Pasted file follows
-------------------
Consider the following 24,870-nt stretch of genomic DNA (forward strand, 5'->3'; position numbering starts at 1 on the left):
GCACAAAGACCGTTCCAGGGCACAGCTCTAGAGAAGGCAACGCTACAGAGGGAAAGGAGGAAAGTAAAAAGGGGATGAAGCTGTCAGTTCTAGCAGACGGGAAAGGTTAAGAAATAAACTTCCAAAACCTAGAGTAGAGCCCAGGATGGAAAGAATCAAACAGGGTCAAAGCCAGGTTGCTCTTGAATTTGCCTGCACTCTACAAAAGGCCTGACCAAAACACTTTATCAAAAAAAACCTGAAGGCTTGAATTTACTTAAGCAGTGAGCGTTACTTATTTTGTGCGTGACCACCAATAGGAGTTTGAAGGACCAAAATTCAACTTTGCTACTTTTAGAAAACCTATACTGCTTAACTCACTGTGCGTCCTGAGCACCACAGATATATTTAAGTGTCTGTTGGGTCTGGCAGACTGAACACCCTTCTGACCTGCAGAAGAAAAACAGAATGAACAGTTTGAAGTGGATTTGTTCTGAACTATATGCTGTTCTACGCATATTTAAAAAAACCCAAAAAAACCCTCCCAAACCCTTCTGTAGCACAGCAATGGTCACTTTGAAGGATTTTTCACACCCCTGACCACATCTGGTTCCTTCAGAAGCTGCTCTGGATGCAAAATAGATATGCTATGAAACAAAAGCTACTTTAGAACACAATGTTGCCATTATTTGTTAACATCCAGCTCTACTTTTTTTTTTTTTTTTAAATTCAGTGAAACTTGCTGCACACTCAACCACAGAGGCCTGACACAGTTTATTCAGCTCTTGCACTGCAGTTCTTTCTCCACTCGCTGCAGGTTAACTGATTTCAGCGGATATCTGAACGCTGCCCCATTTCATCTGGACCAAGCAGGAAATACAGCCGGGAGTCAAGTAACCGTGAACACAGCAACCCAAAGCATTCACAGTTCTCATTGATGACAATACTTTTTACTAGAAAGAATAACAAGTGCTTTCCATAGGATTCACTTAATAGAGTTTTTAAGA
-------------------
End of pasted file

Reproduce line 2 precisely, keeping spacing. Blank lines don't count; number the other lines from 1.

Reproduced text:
GCACAAAGACCGTTCCAGGGCACAGCTCTAGAGAAGGCAACGCTACAGAGGGAAAGGAGGAAAGTAAAAAGGGGATGAAGCTGTCAGTTCTAGCAGACGGGAAAGGTTAAGAAATAAACTTCCAAAACCTAGAGTAGAGCCCAGGATGGAAAGAATCAAACAGGGTCAAAGCCAGGTTGCTCTTGAATTTGCCTGCACTCTACAAAAGGCCTGACCAAAACACTTTATCAAAAAAAACCTGAAGGCTTGAATTTACTTAAGCAGTGAGCGTTACTTATTTTGTGCGTGACCACCAATAGGAGTTTGAAGGACCAAAATTCAACTTTGCTACTTTTAGAAAACCTATACTGCTTAACTCACTGTGCGTCCTGAGCACCACAGATATATTTAAGTGTCTGTTGGGTCTGGCAGACTGAACACCCTTCTGACCTGCAGAAGAAAAACAGAATGAACAGTTTGAAGTGGATTTGTTCTGAACTATATGCTGTTCTACGCATATTTAAAAAAACCCAAAAAAACCCTCCCAAACCCTTCTGTAGCACAGCAATGGTCACTTTGAAGGATTTTTCACACCCCTGACCACATCTGGTTCCTTCAGAAGCTGCTCTGGATGCAAAATAGATATGCTATGAAACAAAAGCTACTTTAGAACACAATGTTGCCATTATTTGTTAACATCCAGCTCTACTTTTTTTTTTTTTTTTAAATTCAGTGAAACTTGCTGCACACTCAACCACAGAGGCCTGACACAGTTTATTCAGCTCTTGCACTGCAGTTCTTTCTCCACTCGCTGCAGGTTAACTGATTTCAGCGGATATCTGAACGCTGCCCCATTTCATCTGGACCAAGCAGGAAATACAGCCGGGAGTCAAGTAACCGTGAACACAGCAACCCAAAGCATTCACAGTTCTCATTGATGACAATACTTTTTACTAGAAAGAATAACAAGTGCTTTCCATAGGATTCACTTAATAGAGTTTTTAAGA